Peter Samuelson has produced and executive produced some of Hollywood's most prominent sociopolitical films over the last few decades, including Arlington Road, The Libertine, Wilde and cult classic Revenge of the Nerds, and has set up a number of charities, including one co-founded with Steven Spielberg to help young people across a number of causes.
After co-founding the Starlight Children's Foundation to grant wishes and provide psycho-social services for seriously ill children, he then set up the Starbright Foundation with Spielberg which since its launch in 1995, has continuously provided a cutting-edge, fully interactive social network to seriously ill teenagers.
Through years of first-hand experience and success in Hollywood, as well as helping the youth of today, it was natural that he would eventually take up a full-time role that bridged the two together.
After producing on average one film a year for over two decades, resulting in 22 films in total, he has taken on the role as founding managing director of the Media Institute of Social Change (MISC) at the University of Southern California, which bridges two of his passions.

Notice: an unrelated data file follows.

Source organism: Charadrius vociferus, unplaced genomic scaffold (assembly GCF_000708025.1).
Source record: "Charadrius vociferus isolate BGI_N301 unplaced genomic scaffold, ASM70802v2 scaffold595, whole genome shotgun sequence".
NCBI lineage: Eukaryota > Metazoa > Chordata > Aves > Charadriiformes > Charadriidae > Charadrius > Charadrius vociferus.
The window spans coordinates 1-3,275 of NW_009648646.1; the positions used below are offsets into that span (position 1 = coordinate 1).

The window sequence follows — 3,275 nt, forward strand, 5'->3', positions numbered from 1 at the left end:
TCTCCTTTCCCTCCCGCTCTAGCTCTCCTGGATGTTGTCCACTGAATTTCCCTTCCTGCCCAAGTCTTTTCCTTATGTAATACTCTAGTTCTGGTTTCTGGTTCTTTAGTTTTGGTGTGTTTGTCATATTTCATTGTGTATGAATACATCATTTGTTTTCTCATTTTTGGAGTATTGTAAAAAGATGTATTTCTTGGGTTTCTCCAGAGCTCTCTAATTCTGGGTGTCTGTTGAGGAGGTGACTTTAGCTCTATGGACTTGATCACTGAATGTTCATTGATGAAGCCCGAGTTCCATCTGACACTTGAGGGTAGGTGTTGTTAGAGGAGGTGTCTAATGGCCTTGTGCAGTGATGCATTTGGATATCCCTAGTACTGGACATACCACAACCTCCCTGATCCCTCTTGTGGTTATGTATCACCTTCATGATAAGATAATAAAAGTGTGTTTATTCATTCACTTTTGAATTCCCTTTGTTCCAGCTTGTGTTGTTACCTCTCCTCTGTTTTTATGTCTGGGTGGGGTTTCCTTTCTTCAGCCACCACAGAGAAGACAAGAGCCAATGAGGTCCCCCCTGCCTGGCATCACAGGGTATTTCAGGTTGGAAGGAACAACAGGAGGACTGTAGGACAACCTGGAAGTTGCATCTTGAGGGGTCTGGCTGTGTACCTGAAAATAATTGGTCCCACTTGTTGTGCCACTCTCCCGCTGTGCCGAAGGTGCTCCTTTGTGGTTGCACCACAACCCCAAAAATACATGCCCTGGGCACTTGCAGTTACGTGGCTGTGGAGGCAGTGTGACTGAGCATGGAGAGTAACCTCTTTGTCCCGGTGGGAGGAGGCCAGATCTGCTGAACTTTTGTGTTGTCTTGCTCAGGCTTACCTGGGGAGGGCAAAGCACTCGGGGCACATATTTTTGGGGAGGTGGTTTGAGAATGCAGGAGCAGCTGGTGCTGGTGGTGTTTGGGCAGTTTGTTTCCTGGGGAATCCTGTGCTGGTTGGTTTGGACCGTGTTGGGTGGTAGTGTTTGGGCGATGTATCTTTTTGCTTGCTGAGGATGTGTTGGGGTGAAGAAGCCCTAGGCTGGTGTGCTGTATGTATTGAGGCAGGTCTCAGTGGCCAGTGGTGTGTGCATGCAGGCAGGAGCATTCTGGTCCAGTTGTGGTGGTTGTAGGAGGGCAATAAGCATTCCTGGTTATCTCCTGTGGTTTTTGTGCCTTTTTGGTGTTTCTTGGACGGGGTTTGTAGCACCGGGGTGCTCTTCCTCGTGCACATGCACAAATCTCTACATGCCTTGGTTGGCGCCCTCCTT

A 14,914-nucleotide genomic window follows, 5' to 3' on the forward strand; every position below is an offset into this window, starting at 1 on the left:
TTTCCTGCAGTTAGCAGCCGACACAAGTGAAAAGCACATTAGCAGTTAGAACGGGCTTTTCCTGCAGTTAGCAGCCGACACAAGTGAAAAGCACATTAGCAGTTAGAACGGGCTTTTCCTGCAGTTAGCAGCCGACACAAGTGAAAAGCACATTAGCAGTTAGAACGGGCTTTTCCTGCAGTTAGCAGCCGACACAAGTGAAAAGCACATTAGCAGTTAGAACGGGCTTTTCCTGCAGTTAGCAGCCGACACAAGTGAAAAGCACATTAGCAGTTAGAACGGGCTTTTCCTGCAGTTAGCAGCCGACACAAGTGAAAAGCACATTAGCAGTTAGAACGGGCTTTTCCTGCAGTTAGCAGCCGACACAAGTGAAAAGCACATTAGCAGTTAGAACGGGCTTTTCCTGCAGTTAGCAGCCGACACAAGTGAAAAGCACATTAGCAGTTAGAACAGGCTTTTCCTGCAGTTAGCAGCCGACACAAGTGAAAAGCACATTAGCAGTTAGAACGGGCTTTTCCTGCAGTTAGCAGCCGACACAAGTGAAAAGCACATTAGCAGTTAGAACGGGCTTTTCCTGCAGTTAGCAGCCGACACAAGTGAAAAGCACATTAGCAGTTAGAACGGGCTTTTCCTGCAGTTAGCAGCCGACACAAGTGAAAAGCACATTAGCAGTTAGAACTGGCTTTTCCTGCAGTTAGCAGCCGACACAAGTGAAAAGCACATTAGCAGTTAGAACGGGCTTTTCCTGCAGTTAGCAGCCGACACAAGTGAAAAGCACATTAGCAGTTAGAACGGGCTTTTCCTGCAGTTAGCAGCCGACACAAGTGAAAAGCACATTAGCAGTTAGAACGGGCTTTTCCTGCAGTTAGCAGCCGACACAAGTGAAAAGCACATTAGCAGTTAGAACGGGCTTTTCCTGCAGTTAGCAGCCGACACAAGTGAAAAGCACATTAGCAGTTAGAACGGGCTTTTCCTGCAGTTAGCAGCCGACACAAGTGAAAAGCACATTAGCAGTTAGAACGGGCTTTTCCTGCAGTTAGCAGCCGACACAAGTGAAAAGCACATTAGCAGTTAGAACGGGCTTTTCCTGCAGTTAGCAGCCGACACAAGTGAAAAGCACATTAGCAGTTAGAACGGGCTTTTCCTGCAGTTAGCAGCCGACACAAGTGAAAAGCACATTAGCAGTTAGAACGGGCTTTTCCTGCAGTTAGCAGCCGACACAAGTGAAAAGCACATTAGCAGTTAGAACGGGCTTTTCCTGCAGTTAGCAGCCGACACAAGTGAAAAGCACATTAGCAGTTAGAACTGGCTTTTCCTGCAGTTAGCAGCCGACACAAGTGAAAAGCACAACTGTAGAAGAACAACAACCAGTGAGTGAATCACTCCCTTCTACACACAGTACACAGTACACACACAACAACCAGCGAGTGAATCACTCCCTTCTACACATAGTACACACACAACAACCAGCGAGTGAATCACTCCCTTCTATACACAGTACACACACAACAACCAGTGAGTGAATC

"I have lived a rather strange life, I suppose, simultaneously in Hollywood as a producer while also a social entrepreneur, but never before have I had the opportunity to bring the two together on a wide scale, and as far as I am aware, no one has seriously and comprehensively taught, studied, researched and propagated pro-social media at a world-class university like USC," said Samuelson.
USC, which houses some of the world's leading experts in various fields, as well as an abundance of Olympic athletes, was the perfect choice for such a unique programme, said Samuelson.
After much support from School of Cinematic Arts Dean, Elizabeth Daley, Samuelson founded MISC in tandem with the institute's now-executive director Michael Taylor. It is housed in the Steven Spielberg Building in Los Angeles.
The Power of Cinema, TV and Games
Speaking passionately about the power of cinema, TV and games, Samuelson highlights the power of TV shows to raise awareness of a social issue and effect change. This was clearly demonstrated when a character in the American series Desperate Housewives contracted breast cancer; following this plot development, the number of women who went out and got mammograms rose by 30 percent.
On a wider scale, Terry George's Hotel Rwanda, a historical account of the world's indifference to the 1994 Rwandan genocide portrayed through the experience of hotel manager Paul Rusesabagina, had such an impact that the movie is now widely screened in American high schools as a tool for analysing what will be effective in the future when the international community confronts similar genocide.